Dismiss Notice
Join Physics Forums Today!
The friendliest, high quality science and math community on the planet! Everyone who loves science is here!

Homework Help: Calculating a volume through cylindrical coordinates

  1. May 30, 2010 #1
    Just a question.
    Say you have a function, which in cylindrical coordinates it gives that
    [tex]\int\int\int \sqrt{x^2 + y^2} dx dy dz[/tex]

    which is

    [tex]\int\int\int r^2 dr d/theta dz[/tex]

    i want to find in cylindrical coordinates, in the area limited by the functions :

    [tex]x^2 + y^2 = z^2[/tex]
    z is greater or equal than -1 and less than equal to 1.

    so, i solve it, but then i realize:
    why is the value of solving the inner integral in order to dr (with limits of integration from 0 to z) different that the one in order to dz (with limits from 0 to r), with the middle one being dz or dr, respectively, with limits 0 to 1, and the outside one (d theta) 0 to 2pi?
    (all multiplied by two)

    the order shouldnt matter, i think.

    please explain what the order should be and why, im really confused on this one... thanks
  2. jcsd
  3. May 30, 2010 #2


    User Avatar
    Homework Helper

    you're correct the value of the integral shouldn't change - though exactly what you;re doing isn't very clear - try tex below to show your limits

    [tex]\int_{z_1}^{z_2} \int_{\theta_1(z)}^{\theta_2(z)}\int_{r_1(z,\theta)}^{r_2(z,\theta)} r^2 dr d\theta dz[/tex]
  4. May 30, 2010 #3


    User Avatar
    Science Advisor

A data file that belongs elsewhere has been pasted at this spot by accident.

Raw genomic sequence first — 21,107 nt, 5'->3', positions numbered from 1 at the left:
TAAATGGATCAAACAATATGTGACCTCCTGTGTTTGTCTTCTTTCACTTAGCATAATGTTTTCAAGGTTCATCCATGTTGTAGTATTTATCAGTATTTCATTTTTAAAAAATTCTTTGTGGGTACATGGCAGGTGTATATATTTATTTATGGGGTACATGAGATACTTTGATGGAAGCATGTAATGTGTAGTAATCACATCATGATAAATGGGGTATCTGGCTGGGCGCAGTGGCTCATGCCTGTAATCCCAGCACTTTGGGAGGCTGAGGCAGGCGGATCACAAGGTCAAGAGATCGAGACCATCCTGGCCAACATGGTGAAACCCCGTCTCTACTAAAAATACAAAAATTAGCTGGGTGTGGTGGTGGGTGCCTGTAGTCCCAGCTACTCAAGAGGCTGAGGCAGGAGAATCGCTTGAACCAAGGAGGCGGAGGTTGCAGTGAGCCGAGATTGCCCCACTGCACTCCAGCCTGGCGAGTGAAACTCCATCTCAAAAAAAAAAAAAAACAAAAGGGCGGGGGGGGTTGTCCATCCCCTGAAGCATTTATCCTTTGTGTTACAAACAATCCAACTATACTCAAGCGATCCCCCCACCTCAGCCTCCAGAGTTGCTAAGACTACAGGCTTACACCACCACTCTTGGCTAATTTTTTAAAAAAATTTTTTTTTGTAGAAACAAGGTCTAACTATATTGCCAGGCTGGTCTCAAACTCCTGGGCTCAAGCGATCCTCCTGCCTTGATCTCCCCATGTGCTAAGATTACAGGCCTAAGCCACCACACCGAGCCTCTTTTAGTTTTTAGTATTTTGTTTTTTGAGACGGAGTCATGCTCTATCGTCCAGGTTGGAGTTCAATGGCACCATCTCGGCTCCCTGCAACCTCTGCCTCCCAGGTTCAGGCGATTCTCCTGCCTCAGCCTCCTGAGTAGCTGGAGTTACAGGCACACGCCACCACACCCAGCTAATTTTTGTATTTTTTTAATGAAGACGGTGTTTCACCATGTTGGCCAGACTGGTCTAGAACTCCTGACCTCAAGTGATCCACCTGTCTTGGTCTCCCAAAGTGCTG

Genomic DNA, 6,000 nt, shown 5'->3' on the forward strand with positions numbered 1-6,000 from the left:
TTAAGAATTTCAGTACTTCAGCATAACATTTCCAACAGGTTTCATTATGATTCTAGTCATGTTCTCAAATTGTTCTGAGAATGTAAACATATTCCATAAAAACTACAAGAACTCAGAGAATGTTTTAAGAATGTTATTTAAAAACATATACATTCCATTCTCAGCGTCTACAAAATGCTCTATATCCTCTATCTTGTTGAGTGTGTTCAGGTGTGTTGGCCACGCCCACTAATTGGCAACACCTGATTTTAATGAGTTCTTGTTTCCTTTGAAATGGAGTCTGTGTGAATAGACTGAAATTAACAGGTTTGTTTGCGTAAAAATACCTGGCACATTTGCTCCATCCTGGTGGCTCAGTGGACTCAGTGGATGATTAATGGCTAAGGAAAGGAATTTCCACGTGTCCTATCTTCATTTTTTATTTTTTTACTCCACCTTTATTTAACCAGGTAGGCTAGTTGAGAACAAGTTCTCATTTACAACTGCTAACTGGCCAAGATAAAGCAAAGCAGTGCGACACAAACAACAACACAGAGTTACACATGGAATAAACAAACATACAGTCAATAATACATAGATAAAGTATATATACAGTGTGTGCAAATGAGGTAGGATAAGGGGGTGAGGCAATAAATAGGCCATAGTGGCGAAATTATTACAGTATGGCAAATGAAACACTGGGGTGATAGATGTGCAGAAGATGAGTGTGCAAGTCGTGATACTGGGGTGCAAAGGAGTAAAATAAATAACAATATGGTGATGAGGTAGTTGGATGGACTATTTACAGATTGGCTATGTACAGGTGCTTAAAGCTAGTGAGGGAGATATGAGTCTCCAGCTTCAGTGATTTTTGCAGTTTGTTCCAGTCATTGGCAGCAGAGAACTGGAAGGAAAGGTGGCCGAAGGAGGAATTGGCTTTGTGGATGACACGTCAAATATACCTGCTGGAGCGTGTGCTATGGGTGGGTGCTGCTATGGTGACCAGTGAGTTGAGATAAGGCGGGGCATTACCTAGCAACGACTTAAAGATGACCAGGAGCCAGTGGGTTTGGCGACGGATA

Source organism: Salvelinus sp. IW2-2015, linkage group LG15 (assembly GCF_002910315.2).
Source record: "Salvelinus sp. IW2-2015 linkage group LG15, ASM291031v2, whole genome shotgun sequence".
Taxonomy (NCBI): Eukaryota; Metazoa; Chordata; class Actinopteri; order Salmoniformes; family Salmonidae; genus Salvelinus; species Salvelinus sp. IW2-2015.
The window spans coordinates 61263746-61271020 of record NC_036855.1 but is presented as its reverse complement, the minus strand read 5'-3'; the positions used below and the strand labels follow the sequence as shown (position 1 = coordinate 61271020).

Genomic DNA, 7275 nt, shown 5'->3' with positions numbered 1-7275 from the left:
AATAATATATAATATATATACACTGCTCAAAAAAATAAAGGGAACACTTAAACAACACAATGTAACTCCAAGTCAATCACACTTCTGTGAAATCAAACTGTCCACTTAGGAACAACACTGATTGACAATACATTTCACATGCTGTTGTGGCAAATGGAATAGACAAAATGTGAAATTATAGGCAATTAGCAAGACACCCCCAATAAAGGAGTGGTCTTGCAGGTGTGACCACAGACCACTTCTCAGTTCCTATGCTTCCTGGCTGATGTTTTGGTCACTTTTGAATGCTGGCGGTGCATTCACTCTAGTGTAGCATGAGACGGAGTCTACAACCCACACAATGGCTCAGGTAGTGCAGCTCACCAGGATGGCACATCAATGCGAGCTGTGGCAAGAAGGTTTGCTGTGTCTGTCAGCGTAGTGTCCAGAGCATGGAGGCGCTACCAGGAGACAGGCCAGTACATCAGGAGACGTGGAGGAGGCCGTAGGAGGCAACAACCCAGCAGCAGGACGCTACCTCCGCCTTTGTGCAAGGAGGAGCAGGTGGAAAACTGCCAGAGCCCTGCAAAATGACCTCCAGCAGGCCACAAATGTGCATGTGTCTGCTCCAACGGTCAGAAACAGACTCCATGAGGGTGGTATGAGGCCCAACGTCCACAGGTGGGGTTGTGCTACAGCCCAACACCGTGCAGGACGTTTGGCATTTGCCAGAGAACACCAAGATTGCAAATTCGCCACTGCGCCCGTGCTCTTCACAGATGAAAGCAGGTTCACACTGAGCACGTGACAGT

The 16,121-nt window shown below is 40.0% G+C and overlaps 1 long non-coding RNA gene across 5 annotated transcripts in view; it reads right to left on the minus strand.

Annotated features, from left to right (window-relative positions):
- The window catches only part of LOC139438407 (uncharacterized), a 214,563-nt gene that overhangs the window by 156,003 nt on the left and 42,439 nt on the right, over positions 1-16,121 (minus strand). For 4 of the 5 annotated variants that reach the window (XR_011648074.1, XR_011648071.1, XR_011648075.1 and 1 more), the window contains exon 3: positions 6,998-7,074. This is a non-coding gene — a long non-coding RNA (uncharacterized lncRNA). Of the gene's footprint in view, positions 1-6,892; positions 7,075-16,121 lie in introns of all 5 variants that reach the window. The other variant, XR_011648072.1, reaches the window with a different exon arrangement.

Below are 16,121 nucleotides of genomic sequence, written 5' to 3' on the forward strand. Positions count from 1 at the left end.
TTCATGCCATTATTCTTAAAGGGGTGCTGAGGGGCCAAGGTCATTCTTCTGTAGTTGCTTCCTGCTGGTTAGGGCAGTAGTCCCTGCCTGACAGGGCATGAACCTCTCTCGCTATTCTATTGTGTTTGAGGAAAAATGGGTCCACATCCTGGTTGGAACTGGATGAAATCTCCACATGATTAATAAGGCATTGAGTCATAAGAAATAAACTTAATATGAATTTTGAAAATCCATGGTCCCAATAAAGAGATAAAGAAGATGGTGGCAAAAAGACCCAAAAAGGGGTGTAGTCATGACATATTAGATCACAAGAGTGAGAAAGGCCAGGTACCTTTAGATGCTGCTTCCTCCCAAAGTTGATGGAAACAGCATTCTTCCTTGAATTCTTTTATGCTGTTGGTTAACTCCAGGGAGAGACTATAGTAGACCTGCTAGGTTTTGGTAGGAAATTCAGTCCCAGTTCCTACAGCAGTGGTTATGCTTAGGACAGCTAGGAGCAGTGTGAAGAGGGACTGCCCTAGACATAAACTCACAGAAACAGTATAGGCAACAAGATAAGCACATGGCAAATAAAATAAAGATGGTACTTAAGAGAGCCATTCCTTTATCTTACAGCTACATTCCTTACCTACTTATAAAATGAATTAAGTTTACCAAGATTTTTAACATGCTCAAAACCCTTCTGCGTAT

Homework Helper
    Gold Member

    You haven't stated the original problem clearly enough to even tell whether the first integral you have written down is correct, regardless of your limits.

    What are you trying to find? A volume? A mass given a variable density? Are you interested in the region (not area) inside or outside of the surface? Do you know what the surface looks like?

    If you draw a picture you will see that z going from 0 to r doesn't describe the same region as r going from 0 to z.
    Last edited: May 30, 2010
  5. May 31, 2010 #4
    The problem doesn't state what exactly i'm trying to calculate.

    anyway, the integral would be

    [tex]\int_{0}^{2\pi} \int_{0}^{1}\int_{0}^{r} r^2 dz dr d\theta [/tex]


    [tex]\int_{0}^{2\pi} \int_{0}^{1}\int_{0}^{z} r^2 dr dz d\theta [/tex]

    yes, i think i know what it looks like.

    Basically, since the limits are

    x^2 + y^2 = z^2

    it should be a cone, with symetry about the xy plane

    z = r

    the limits of z are
    -1 <= z <= 1

    so i can integrate the triangle that makes the cone, considering only the xz plane, plotting z/r.
    Then I integrate the volume, since it's a solid of revolution and multiply it by two, because of the symmetry.

    So ultimately, I know:

    [tex]2 \cdot 2\pi \int_{0}^{1}\int_{0}^{r} r^2 dz dr d\theta [/tex] or [tex]2 \cdot 2\pi \int_{0}^{1}\int_{0}^{z} r^2 dr dz d\theta [/tex]

    and yes, i want the region. sorry, if i said area before
    Last edited: May 31, 2010
  6. May 31, 2010 #5


    User Avatar
    Science Advisor
    Homework Helper
    Gold Member

    No, you don't get to choose. Those integrals don't describe the same region. One gives the region inside (above) the cone and the other outside (below) the cone but inside the cylinder r = 1.
  7. May 31, 2010 #6
    i got it. thanks
Share this great discussion with others via Reddit, Google+, Twitter, or Facebook